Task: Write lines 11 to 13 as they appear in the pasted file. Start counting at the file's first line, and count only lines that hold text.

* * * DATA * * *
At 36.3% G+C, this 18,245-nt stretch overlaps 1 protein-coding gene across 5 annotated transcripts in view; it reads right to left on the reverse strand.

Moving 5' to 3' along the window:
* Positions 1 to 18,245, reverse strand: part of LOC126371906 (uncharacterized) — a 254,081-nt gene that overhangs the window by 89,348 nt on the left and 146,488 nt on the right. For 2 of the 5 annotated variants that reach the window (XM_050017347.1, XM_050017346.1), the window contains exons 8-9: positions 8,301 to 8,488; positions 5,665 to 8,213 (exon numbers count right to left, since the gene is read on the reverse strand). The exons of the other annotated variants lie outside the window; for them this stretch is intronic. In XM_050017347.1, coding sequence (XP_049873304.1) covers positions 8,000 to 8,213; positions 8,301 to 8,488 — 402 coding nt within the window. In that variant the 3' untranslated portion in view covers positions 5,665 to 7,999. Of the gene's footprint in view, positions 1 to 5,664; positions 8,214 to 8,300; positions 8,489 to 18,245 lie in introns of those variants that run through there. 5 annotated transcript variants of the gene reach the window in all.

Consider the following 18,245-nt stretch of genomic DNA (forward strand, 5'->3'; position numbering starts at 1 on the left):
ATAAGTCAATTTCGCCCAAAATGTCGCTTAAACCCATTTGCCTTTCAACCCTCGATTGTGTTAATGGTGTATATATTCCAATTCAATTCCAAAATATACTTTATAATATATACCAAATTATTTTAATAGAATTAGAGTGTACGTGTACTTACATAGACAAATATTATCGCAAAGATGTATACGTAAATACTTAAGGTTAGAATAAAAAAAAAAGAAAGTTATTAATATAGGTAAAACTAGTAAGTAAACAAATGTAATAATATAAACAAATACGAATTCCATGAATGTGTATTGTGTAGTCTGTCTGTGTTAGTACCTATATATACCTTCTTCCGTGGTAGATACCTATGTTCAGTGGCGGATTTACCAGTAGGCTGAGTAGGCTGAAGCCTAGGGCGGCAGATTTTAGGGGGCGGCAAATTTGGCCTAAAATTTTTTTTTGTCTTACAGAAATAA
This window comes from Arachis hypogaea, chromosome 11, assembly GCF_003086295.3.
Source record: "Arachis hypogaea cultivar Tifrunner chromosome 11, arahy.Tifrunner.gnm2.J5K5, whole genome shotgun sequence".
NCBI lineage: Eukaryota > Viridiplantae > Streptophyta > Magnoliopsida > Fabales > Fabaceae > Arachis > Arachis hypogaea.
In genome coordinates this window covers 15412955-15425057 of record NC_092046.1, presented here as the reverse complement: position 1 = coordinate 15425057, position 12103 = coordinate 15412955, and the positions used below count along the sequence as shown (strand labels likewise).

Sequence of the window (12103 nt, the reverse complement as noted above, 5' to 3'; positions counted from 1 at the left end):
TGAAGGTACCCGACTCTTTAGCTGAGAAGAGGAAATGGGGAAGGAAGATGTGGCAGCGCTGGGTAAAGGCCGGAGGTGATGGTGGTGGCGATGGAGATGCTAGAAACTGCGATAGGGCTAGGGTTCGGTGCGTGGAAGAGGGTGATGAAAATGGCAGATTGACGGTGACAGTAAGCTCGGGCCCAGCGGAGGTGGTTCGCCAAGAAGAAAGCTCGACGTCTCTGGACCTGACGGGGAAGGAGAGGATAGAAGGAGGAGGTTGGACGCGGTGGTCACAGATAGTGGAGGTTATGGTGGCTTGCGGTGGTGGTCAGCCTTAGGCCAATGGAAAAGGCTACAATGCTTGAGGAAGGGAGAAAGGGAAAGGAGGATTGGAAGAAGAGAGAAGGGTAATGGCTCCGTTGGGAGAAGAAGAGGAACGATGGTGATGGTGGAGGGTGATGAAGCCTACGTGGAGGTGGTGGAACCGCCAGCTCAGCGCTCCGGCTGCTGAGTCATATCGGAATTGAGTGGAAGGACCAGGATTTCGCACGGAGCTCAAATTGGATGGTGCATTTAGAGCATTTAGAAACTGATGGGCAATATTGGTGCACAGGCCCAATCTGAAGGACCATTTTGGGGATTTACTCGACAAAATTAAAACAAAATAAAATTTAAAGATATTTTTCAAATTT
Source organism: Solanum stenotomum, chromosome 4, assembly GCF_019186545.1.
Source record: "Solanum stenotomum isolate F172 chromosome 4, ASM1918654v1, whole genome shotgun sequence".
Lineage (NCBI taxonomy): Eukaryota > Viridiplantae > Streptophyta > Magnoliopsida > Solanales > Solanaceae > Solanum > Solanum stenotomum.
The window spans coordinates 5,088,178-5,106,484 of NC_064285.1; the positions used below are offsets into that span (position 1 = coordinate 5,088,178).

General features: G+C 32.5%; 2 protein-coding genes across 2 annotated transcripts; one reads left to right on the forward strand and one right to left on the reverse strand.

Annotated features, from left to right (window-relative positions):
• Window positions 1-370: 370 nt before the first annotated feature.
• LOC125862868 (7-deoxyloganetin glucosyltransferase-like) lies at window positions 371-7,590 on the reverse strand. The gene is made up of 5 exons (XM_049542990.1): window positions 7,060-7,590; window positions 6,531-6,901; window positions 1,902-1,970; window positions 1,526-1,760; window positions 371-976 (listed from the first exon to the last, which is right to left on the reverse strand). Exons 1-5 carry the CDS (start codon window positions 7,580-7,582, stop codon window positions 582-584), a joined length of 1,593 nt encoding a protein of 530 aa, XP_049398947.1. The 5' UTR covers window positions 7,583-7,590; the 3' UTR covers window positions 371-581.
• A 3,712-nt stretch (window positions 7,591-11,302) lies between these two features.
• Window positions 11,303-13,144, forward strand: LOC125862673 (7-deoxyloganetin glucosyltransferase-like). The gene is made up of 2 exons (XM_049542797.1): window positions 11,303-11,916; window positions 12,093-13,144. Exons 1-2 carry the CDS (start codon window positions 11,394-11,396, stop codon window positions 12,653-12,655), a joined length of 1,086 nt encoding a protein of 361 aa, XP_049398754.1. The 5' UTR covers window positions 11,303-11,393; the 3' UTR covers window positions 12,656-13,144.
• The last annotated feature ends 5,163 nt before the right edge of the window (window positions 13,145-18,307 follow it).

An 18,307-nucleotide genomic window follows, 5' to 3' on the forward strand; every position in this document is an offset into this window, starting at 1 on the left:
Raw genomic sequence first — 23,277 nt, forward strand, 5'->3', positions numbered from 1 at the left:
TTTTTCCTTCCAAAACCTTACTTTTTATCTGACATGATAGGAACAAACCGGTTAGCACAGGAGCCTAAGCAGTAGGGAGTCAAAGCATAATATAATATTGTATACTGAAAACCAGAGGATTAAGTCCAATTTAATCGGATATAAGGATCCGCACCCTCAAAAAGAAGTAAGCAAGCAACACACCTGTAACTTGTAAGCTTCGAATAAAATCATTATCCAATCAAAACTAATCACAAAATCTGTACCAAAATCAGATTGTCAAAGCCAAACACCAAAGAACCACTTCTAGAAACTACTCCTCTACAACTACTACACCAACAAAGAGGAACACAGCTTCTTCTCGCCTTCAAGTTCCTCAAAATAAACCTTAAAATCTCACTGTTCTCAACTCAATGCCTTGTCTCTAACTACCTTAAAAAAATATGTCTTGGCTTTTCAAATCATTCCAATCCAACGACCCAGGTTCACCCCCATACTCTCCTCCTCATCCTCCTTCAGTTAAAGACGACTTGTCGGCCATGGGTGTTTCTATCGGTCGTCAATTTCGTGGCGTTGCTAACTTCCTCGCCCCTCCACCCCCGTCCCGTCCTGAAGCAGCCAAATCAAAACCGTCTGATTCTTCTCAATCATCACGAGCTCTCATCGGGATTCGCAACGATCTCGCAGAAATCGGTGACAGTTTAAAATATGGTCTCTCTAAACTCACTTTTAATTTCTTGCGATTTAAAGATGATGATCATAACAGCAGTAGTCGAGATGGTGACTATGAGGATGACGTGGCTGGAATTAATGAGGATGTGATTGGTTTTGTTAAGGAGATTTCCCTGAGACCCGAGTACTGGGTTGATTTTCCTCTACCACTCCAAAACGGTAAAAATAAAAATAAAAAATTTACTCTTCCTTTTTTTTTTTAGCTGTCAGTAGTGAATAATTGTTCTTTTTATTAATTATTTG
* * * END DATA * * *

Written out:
TGAAGGTACCCGACTCTTTAGCTGAGAAGAGGAAATGGGGAAGGAAGATGTGGCAGCGCTGGGTAAAGGCCGGAGGTGATGGTGGTGGCGATGGAGATGCTAGAAACTGCGATAGGGCTAGGGTTCGGTGCGTGGAAGAGGGTGATGAAAATGGCAGATTGACGGTGACAGTAAGCTCGGGCCCAGCGGAGGTGGTTCGCCAAGAAGAAAGCTCGACGTCTCTGGACCTGACGGGGAAGGAGAGGATAGAAGGAGGAGGTTGGACGCGGTGGTCACAGATAGTGGAGGTTATGGTGGCTTGCGGTGGTGGTCAGCCTTAGGCCAATGGAAAAGGCTACAATGCTTGAGGAAGGGAGAAAGGGAAAGGAGGATTGGAAGAAGAGAGAAGGGTAATGGCTCCGTTGGGAGAAGAAGAGGAACGATGGTGATGGTGGAGGGTGATGAAGCCTACGTGGAGGTGGTGGAACCGCCAGCTCAGCGCTCCGGCTGCTGAGTCATATCGGAATTGAGTGGAAGGACCAGGATTTCGCACGGAGCTCAAATTGGATGGTGCATTTAGAGCATTTAGAAACTGATGGGCAATATTGGTGCACAGGCCCAATCTGAAGGACCATTTTGGGGATTTACTCGACAAAATTAAAACAAAATAAAATTTAAAGATATTTTTCAAATTT
Source organism: Solanum stenotomum, chromosome 4, assembly GCF_019186545.1.
Source record: "Solanum stenotomum isolate F172 chromosome 4, ASM1918654v1, whole genome shotgun sequence".